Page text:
‘David Bowie Is’ exhibit at Brooklyn Museum

Welcome to Katz Reviews. This is Ed Katz of Katnip Marketing- marketing consultant by day; theater and film critic by night- bringing my weekly review segment, Katz Reviews, here for you on WICC 600.

Today’s review is not a play or a film. This one took me all the way to Brooklyn- specifically, the Brooklyn Museum. What made me go to Brooklyn?

The answer is ‘David Bowie Is.’ The Brooklyn Museum is hosting the final leg of the worldwide tour for the exhibit titled ‘David Bowie Is.’

 Sign and costume at exhibit entrance

True confession- yes, I’m a fan of David Bowie’s music, and have been since I was a teenager, but there’s more to it than that.

Several years ago I had an idea for a David Bowie project and even got so far as his manager telling me he liked the project and would show it to Bowie but, alas, the timing wasn’t good as Bowie was already seriously ill and had a full agenda of projects he wanted to work on before he died- and he didn’t want to be distracted by anything else.

But before I knew that I had done lots of research and it is impressive to see the documentation of so many items at this exhibit- the notes and lyrics sheets for ‘Fame,’ which Bowie co-wrote with John Lennon- and a photo of young David Jones mugging with life-size cartoon images of the Beatles from ‘Yellow Submarine.’

 

Also impressive were his notes and sketches for videos and audio production- showing he knew exactly what he wanted. And the costumes! Unique, exquisite and, for Bowie, so integral to how he constantly reinvented himself.

 

 Sketch by David Bowie for the ‘Young Americans’ album cover

This is an enormous display of Bowie memorabilia, rare video clips, artifacts, hand-written lyrics sheets, costumes, instruments, drawings… even paintings by Bowie.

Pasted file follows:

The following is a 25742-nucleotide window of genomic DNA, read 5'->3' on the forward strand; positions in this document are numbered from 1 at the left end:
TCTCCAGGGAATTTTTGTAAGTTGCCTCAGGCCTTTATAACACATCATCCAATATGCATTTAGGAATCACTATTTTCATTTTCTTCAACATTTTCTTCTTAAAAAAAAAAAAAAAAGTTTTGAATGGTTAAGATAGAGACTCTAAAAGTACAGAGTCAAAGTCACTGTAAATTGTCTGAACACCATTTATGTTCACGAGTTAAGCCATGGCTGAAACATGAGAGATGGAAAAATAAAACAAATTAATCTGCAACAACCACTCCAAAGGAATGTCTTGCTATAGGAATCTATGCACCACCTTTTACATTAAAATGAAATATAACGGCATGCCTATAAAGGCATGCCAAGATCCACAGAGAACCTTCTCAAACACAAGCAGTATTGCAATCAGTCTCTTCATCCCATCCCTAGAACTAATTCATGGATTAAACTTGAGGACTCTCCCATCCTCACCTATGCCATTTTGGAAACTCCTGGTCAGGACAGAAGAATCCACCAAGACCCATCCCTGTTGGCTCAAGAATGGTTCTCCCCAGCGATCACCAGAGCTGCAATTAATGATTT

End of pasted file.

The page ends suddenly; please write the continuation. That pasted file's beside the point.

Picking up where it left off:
There is also a multi-screen giant room slash mini-theater, with surround sound, showing concert footage from the Spiders from Mars, including the infamous scene of their final show where, just before the last song, Bowie thanked the band and announced this was their final show- much to the surprise of the crowd and his band. Then, stunned, they still had to play the last song, ‘Rock and Roll Suicide.’

  Bowie as Ziggy Stardust, from archival video

Perhaps most impressive is the audio component. Your ticket price includes Sennheiser headphones and a geo-tracking feature that has an audio program for each room of the exhibit- which starts playing the moment you enter that room. As an attendee, you don’t need to do anything- except walk- to activate the appropriate audio program for that room.

As much as it has, I also noticed what was missing: references to his family- save for one portrait Bowie painted of his wife, Iman. Also missing were interviews with his fellow musicians and producers. There were a few snippets but- elsewhere- I have seen fascinating interviews with, say, Westport resident Nile Rogers, who produced the ‘Modern Love’ album and Iggy Pop (who lived with Bowie in Berlin for 3 years). There was a painting Bowie made of Iggy Pop on display, though not much else.

 Bowie’s painting of Iggy Pop in Berlin

It seems that’s what they wanted: to provide items you would not be able to see or find elsewhere. There is certainly plenty of those on display here- for your eyes and ears.

I give the ‘David Bowie Is’ exhibit 4 stars out of 5. It is a must for Bowie fans but also for fans of rock music, as he was such an integral part of its history. It runs at the Brooklyn Museum through July 15th- and it’s actually easy to get to by subway from Grand Central.

Note- if you are interested in going, I urge you to get tickets online ahead of your visit as times sell out quickly and this show was even packed on a weekday afternoon. For more info, go to Brooklyn Museum dot org. Photos are not allowed but I got permission to take some and, for Katz Reviews listeners, I will post them at 8 AM today.

 Synthesizer used for ‘Heroes’

Catch my reviews right here this time each week and on my Facebook page and website, Katz Reviews dot com, where you will find all my WICC 600 reviews- and Bowie exhibit photos. This is Ed Katz talking… Bowie for WICC 600!”

 

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